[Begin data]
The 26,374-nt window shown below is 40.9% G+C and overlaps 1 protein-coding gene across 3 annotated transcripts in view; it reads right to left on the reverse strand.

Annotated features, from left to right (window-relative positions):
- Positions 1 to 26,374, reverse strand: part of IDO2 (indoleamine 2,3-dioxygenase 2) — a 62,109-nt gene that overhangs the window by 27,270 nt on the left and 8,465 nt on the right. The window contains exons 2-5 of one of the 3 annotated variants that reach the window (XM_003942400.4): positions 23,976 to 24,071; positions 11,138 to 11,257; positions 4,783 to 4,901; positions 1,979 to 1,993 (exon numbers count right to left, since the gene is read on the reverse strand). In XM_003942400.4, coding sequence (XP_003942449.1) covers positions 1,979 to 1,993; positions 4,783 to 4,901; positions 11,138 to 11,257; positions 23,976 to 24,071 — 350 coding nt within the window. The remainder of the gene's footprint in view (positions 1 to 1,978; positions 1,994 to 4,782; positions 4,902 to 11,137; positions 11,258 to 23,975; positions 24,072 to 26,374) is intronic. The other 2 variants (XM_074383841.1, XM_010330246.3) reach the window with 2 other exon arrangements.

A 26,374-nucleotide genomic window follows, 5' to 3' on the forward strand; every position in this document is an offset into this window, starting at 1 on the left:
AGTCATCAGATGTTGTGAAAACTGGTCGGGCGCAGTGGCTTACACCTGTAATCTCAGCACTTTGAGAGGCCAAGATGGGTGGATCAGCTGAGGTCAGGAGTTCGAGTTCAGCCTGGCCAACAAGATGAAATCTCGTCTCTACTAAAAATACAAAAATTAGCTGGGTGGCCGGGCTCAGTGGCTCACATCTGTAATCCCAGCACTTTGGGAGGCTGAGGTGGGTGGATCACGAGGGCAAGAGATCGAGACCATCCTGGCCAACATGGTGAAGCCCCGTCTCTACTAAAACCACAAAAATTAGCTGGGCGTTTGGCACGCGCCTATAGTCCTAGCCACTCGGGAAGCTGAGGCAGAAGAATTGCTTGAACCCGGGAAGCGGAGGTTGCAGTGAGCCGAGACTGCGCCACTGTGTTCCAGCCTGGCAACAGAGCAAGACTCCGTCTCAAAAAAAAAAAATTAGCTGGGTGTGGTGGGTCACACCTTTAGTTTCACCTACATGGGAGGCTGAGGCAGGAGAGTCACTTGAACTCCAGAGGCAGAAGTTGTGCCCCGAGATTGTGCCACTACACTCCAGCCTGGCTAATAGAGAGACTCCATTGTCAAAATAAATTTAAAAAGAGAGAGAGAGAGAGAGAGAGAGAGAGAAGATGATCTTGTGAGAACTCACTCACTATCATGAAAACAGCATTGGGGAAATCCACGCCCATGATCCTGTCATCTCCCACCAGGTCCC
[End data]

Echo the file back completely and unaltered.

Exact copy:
The 26,374-nt window shown below is 40.9% G+C and overlaps 1 protein-coding gene across 3 annotated transcripts in view; it reads right to left on the reverse strand.

Annotated features, from left to right (window-relative positions):
- Positions 1 to 26,374, reverse strand: part of IDO2 (indoleamine 2,3-dioxygenase 2) — a 62,109-nt gene that overhangs the window by 27,270 nt on the left and 8,465 nt on the right. The window contains exons 2-5 of one of the 3 annotated variants that reach the window (XM_003942400.4): positions 23,976 to 24,071; positions 11,138 to 11,257; positions 4,783 to 4,901; positions 1,979 to 1,993 (exon numbers count right to left, since the gene is read on the reverse strand). In XM_003942400.4, coding sequence (XP_003942449.1) covers positions 1,979 to 1,993; positions 4,783 to 4,901; positions 11,138 to 11,257; positions 23,976 to 24,071 — 350 coding nt within the window. The remainder of the gene's footprint in view (positions 1 to 1,978; positions 1,994 to 4,782; positions 4,902 to 11,137; positions 11,258 to 23,975; positions 24,072 to 26,374) is intronic. The other 2 variants (XM_074383841.1, XM_010330246.3) reach the window with 2 other exon arrangements.

A 26,374-nucleotide genomic window follows, 5' to 3' on the forward strand; every position in this document is an offset into this window, starting at 1 on the left:
AGTCATCAGATGTTGTGAAAACTGGTCGGGCGCAGTGGCTTACACCTGTAATCTCAGCACTTTGAGAGGCCAAGATGGGTGGATCAGCTGAGGTCAGGAGTTCGAGTTCAGCCTGGCCAACAAGATGAAATCTCGTCTCTACTAAAAATACAAAAATTAGCTGGGTGGCCGGGCTCAGTGGCTCACATCTGTAATCCCAGCACTTTGGGAGGCTGAGGTGGGTGGATCACGAGGGCAAGAGATCGAGACCATCCTGGCCAACATGGTGAAGCCCCGTCTCTACTAAAACCACAAAAATTAGCTGGGCGTTTGGCACGCGCCTATAGTCCTAGCCACTCGGGAAGCTGAGGCAGAAGAATTGCTTGAACCCGGGAAGCGGAGGTTGCAGTGAGCCGAGACTGCGCCACTGTGTTCCAGCCTGGCAACAGAGCAAGACTCCGTCTCAAAAAAAAAAAATTAGCTGGGTGTGGTGGGTCACACCTTTAGTTTCACCTACATGGGAGGCTGAGGCAGGAGAGTCACTTGAACTCCAGAGGCAGAAGTTGTGCCCCGAGATTGTGCCACTACACTCCAGCCTGGCTAATAGAGAGACTCCATTGTCAAAATAAATTTAAAAAGAGAGAGAGAGAGAGAGAGAGAGAGAGAAGATGATCTTGTGAGAACTCACTCACTATCATGAAAACAGCATTGGGGAAATCCACGCCCATGATCCTGTCATCTCCCACCAGGTCCC